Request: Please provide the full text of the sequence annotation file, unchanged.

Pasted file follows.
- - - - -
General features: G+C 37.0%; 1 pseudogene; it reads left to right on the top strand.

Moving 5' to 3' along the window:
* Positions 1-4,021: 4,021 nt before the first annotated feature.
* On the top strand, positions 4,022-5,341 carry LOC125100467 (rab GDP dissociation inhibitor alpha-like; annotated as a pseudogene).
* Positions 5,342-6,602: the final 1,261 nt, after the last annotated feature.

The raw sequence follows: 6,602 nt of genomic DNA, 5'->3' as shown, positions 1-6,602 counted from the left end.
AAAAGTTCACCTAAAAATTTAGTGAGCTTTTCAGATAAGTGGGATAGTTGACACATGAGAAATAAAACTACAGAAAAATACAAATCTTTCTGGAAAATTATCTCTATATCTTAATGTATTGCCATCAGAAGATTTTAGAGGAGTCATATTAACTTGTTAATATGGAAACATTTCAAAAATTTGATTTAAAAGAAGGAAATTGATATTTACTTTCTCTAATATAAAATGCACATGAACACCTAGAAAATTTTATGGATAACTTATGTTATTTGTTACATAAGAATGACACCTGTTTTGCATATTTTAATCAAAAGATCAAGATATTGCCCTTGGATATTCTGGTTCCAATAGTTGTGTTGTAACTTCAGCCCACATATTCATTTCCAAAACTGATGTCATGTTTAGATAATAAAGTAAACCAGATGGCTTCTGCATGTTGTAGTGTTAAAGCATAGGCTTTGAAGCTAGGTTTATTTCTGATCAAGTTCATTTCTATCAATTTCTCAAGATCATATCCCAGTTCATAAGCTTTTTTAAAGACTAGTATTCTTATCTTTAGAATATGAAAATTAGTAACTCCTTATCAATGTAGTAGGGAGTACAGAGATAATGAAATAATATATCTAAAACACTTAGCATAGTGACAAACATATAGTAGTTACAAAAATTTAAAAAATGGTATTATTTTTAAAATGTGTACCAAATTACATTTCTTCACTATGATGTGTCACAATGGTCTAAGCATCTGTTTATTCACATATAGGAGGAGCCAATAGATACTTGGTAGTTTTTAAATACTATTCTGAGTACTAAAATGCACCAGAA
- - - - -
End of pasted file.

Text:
General features: G+C 37.0%; 1 pseudogene; it reads left to right on the top strand.

Moving 5' to 3' along the window:
* Positions 1-4,021: 4,021 nt before the first annotated feature.
* On the top strand, positions 4,022-5,341 carry LOC125100467 (rab GDP dissociation inhibitor alpha-like; annotated as a pseudogene).
* Positions 5,342-6,602: the final 1,261 nt, after the last annotated feature.

The raw sequence follows: 6,602 nt of genomic DNA, 5'->3' as shown, positions 1-6,602 counted from the left end.
AAAAGTTCACCTAAAAATTTAGTGAGCTTTTCAGATAAGTGGGATAGTTGACACATGAGAAATAAAACTACAGAAAAATACAAATCTTTCTGGAAAATTATCTCTATATCTTAATGTATTGCCATCAGAAGATTTTAGAGGAGTCATATTAACTTGTTAATATGGAAACATTTCAAAAATTTGATTTAAAAGAAGGAAATTGATATTTACTTTCTCTAATATAAAATGCACATGAACACCTAGAAAATTTTATGGATAACTTATGTTATTTGTTACATAAGAATGACACCTGTTTTGCATATTTTAATCAAAAGATCAAGATATTGCCCTTGGATATTCTGGTTCCAATAGTTGTGTTGTAACTTCAGCCCACATATTCATTTCCAAAACTGATGTCATGTTTAGATAATAAAGTAAACCAGATGGCTTCTGCATGTTGTAGTGTTAAAGCATAGGCTTTGAAGCTAGGTTTATTTCTGATCAAGTTCATTTCTATCAATTTCTCAAGATCATATCCCAGTTCATAAGCTTTTTTAAAGACTAGTATTCTTATCTTTAGAATATGAAAATTAGTAACTCCTTATCAATGTAGTAGGGAGTACAGAGATAATGAAATAATATATCTAAAACACTTAGCATAGTGACAAACATATAGTAGTTACAAAAATTTAAAAAATGGTATTATTTTTAAAATGTGTACCAAATTACATTTCTTCACTATGATGTGTCACAATGGTCTAAGCATCTGTTTATTCACATATAGGAGGAGCCAATAGATACTTGGTAGTTTTTAAATACTATTCTGAGTACTAAAATGCACCAGAA